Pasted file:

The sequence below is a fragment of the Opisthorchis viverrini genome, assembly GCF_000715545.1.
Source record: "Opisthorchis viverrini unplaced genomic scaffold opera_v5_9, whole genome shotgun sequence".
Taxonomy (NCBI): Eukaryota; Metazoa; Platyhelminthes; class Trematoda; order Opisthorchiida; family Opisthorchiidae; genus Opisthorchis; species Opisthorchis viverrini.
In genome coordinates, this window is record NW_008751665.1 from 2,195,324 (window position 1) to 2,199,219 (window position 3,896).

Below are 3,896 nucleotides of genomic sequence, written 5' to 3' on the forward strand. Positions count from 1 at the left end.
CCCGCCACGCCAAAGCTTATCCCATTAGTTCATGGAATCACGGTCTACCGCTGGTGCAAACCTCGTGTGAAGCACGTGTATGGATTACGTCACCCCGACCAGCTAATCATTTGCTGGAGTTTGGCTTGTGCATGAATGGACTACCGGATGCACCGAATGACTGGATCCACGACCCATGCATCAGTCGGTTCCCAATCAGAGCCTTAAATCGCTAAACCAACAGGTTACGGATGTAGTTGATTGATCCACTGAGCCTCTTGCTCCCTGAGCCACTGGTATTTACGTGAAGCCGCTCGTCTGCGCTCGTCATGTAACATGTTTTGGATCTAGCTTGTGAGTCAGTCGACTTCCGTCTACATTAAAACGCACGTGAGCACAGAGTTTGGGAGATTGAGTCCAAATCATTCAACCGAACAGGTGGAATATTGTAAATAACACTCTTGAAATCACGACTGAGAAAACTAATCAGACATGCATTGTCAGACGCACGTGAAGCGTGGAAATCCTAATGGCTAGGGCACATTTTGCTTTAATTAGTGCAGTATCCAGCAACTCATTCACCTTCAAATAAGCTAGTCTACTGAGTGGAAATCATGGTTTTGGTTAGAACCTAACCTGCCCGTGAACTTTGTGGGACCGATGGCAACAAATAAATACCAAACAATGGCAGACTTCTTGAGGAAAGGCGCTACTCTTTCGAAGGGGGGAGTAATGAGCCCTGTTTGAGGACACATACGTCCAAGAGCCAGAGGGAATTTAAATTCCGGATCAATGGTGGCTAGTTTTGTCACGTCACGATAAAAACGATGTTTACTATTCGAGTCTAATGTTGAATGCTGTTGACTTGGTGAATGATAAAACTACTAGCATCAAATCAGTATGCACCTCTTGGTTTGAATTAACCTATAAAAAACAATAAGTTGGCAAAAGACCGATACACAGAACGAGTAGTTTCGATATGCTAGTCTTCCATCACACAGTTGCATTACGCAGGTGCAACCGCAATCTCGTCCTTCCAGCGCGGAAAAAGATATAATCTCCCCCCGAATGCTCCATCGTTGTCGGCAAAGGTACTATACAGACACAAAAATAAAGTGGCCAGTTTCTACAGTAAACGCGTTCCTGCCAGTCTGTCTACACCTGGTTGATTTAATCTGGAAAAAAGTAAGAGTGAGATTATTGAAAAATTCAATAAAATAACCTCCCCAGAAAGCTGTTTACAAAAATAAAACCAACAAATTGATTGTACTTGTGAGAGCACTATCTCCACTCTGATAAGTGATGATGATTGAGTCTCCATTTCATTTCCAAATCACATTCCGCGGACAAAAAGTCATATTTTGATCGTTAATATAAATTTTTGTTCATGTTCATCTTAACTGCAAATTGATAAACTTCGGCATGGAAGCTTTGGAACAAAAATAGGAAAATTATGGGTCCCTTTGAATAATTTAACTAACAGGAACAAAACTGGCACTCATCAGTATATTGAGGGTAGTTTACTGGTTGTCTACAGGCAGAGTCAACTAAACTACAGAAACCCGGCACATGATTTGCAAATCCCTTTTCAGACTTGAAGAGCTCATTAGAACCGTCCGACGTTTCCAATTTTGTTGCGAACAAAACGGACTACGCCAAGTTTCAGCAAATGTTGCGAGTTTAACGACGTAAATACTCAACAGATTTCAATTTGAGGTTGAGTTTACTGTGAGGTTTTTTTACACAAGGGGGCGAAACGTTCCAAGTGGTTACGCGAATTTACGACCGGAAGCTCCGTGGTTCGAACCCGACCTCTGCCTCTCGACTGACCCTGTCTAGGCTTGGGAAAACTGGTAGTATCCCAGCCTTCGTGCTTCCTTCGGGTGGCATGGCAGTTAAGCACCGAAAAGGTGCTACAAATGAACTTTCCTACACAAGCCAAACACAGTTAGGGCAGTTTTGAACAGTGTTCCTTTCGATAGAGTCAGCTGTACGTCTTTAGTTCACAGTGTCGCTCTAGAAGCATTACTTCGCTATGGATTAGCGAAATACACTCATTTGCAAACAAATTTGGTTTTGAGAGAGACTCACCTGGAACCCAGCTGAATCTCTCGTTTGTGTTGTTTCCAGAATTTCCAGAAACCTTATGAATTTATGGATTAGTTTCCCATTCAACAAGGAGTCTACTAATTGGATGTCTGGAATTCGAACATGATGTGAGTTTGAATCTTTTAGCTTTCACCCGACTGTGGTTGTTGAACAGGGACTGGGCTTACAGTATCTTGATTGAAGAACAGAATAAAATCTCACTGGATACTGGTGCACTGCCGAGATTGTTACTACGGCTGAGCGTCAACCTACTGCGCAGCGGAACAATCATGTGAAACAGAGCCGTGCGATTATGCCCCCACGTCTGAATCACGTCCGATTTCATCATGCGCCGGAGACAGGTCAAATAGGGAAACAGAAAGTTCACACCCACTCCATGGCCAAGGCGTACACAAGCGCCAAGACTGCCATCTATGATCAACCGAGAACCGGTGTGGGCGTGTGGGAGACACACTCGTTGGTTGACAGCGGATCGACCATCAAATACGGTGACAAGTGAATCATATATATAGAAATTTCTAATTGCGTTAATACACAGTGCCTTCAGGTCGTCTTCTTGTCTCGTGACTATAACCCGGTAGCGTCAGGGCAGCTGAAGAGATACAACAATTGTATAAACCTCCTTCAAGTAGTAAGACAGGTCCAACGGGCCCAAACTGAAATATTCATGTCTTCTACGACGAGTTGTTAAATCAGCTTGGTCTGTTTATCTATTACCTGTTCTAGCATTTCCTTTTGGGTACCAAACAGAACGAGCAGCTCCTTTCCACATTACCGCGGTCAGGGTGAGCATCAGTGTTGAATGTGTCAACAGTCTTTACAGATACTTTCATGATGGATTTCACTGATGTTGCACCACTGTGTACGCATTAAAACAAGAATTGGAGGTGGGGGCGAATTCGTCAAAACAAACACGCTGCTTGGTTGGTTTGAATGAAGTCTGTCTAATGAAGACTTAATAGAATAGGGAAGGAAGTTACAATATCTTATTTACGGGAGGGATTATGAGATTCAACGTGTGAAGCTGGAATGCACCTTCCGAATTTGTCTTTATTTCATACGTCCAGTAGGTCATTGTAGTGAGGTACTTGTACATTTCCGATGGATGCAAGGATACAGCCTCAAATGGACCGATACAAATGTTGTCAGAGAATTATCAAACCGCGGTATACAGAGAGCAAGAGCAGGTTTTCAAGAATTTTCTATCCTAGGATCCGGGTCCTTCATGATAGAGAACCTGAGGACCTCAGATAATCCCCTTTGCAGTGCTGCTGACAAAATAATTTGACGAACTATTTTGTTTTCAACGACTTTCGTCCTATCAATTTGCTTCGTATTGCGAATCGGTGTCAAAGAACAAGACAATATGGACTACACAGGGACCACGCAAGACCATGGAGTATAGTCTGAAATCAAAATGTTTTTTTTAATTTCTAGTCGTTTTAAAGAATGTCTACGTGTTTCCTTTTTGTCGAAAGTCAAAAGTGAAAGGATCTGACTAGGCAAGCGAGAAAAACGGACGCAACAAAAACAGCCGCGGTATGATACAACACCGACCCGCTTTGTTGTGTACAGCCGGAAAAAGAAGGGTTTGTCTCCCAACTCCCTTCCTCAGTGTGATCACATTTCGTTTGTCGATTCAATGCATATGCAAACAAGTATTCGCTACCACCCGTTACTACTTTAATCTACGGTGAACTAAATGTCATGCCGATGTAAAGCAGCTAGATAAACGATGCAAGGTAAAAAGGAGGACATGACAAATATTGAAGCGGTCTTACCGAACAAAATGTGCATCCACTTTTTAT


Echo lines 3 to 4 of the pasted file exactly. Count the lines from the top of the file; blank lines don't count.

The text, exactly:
Taxonomy (NCBI): Eukaryota; Metazoa; Platyhelminthes; class Trematoda; order Opisthorchiida; family Opisthorchiidae; genus Opisthorchis; species Opisthorchis viverrini.
In genome coordinates, this window is record NW_008751665.1 from 2,195,324 (window position 1) to 2,199,219 (window position 3,896).